Grounds for Sculpture

Grounds for Sculpture

Saturday, December 29, 2012

Next Trip

I have been looking for a job for several months and the truth of it is, it is a pretty ego-bashing endeavor no matter how much humility one possesses.  And I would say I have a fair amount.  

The other day, as I was filling out a questionnaire for one of my job applications, one of the questions which appeared was “What do you consider to be your greatest weakness?”  I took a deep breath and I knew immediately.  “My compassion.”  

I figured out a way to answer the question succinctly and poetically, and I felt okay with my answer because it is the truth.  But quite honestly, my fierce truth-telling may also be a deterrent in successfully landing a job as well.

Compassion.  I am far too compassionate and although this may be a good thing, it also has the capacity to take me out.  I feel and absorb the pain of others far too deeply and I suffer as a result.  It has been this way for me ever since I was a very young child.  

I have told this story before, but when I was six years-old, I saw an animated Christmas special about an orphaned girl named Roseanne and she began to sing a song with lyrics including “I’m all alone in the world.”  And at that tender age I began to cry.  But it was a cry I had not experienced before and I was utterly inconsolable.  I was bereft about this little child who was just like me but had no one to turn to.

Looking back, 38 years later, I understand that I was crying for myself but did not have the capacity to put words to these feelings.  Every time I feel “too much compassion,” there is a part of myself that is identifying with the circumstances which come to life inside of me and feels the pain of the truth I see before my eyes.  The pain of tragedy, of death, of loss which takes so many forms.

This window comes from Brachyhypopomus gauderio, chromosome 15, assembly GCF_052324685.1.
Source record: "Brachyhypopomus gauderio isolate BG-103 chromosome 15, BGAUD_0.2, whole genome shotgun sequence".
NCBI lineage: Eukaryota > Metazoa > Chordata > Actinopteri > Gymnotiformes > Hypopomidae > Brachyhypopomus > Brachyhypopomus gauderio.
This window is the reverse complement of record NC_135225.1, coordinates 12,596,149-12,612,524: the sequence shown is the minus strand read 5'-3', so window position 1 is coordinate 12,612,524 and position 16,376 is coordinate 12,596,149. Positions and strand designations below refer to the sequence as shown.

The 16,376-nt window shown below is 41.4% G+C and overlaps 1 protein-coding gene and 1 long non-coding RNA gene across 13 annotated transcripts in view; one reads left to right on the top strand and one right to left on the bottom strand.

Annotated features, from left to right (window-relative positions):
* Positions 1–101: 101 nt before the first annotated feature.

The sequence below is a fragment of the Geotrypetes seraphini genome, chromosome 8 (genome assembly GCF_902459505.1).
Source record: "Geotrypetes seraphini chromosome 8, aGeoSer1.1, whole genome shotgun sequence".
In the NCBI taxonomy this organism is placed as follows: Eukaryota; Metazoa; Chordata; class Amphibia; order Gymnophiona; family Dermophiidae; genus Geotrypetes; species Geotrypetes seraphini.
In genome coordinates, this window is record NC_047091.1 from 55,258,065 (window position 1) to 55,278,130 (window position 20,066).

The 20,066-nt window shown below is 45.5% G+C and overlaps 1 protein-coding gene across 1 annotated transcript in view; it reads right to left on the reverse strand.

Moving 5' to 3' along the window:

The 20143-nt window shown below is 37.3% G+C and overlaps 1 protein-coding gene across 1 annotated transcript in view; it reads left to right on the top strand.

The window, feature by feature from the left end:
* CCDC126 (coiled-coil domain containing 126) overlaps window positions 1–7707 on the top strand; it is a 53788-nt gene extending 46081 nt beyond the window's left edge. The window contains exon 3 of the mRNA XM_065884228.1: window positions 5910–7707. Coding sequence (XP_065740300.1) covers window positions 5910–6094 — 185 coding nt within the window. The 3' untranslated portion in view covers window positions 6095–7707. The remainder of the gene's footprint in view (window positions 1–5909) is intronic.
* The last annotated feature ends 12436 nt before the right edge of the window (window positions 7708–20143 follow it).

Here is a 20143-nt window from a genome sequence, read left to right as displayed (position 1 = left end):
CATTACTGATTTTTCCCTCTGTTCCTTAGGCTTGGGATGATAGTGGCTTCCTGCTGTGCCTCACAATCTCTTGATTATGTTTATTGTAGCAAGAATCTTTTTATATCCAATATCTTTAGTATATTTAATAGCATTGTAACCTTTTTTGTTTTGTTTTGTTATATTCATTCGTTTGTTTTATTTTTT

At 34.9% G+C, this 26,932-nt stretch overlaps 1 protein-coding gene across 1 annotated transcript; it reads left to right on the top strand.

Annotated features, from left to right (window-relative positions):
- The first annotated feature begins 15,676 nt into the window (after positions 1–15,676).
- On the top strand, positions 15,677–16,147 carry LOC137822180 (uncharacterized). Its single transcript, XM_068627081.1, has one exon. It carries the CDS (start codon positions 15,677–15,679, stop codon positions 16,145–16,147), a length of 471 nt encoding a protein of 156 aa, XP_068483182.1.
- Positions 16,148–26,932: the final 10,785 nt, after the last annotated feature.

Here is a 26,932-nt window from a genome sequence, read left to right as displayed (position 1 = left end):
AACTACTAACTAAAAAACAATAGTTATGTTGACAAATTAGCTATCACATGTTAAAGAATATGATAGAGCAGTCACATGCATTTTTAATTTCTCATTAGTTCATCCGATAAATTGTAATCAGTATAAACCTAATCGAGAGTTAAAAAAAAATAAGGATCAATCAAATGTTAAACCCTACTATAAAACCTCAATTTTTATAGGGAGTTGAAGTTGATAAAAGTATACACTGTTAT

Recently, two acquaintances of mine told me that they became an “US.”  And this was one of the first moments in a while where I could truly feel myself again.  I found myself joyful and buoyant and smiling every time I thought of them.  I found myself blessing their union every chance I could.  I found myself tickled with happiness even as my own union was experiencing pain and rupture.  I found myself feeling nothing but love, which is so beautiful because I truly believe that love is generous.  And so this news was affording me my own experience of myself, and for that, and for them, I am deeply, irrevocably grateful.  Not to mention this is an utterly “genius” union.  

It is poignant to mention this now because as this cycle around the sun comes to a close, many of us are experiencing a knock-down-drag-out fight with the world.  Those of us who survived the Hurricane, did so with pride and dignity and community.  Those of us who survived Newtown, did so with few words but prayers which were heard around the world.  But many of us are exhausted from this year for reasons which are our own and unique to each of us, but which cut so close to bone.

What I see with myself is that as I look around my home, I could give it all up.  I am so grateful for my beautiful dog who entrains so deeply with me and I am so grateful for the love that I feel in my heart for all whom I have placed there and I hold there with nothing but tenderness and exquisite care.  

Of course, I need to find a way to pay the bills and that seems to be a tremendous pressing cloud of fear and terror right now, but when all is said and done, all that matters to me is that those I love know it and feel it and understand where it germinates from.  I could keep giving away my possessions and it wouldn’t count for anything.  They could be taken from me, and it wouldn’t count for anything.  If my heart isn’t beating, listening, loving, honoring and bowing, then I have gone very far away from the source from which I came.